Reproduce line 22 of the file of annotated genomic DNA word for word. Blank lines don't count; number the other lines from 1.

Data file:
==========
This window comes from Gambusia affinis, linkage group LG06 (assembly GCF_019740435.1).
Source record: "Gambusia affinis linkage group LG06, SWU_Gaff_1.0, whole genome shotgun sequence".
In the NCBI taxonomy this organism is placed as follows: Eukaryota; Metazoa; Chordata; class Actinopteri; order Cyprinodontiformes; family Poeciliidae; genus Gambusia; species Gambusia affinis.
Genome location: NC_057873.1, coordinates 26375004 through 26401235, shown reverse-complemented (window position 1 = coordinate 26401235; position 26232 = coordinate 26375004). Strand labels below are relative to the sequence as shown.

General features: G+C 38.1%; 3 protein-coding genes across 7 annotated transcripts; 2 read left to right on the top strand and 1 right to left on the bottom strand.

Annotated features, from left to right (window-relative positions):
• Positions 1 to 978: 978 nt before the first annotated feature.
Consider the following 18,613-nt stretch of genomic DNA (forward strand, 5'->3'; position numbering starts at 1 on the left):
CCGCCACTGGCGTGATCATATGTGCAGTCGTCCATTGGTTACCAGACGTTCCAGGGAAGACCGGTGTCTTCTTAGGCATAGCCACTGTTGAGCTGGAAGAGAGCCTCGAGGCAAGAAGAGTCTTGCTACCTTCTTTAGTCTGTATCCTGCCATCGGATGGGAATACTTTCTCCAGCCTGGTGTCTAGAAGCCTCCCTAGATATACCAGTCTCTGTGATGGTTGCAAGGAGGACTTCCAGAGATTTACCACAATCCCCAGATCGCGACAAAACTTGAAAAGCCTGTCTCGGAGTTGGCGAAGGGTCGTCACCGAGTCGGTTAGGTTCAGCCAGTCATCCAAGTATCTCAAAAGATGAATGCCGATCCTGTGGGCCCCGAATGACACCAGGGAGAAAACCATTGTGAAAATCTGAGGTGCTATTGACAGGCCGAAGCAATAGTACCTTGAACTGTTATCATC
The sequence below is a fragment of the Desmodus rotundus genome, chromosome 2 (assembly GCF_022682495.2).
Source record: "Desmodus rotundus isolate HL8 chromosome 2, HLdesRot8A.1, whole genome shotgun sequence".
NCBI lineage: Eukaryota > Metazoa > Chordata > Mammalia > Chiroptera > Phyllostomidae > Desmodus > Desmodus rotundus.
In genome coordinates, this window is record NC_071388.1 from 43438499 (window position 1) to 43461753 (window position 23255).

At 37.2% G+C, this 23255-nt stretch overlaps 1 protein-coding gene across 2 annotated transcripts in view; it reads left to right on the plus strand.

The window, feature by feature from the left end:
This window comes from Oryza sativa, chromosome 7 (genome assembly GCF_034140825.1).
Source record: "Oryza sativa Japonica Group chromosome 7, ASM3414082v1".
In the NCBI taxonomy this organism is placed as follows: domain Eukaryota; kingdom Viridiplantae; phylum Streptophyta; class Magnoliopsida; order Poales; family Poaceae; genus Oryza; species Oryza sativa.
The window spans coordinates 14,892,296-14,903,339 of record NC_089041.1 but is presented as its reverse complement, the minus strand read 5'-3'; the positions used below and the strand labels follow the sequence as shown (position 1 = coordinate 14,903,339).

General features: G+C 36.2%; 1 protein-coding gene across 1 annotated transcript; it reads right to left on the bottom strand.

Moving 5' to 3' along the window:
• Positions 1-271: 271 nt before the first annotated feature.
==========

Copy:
• Positions 1-271: 271 nt before the first annotated feature.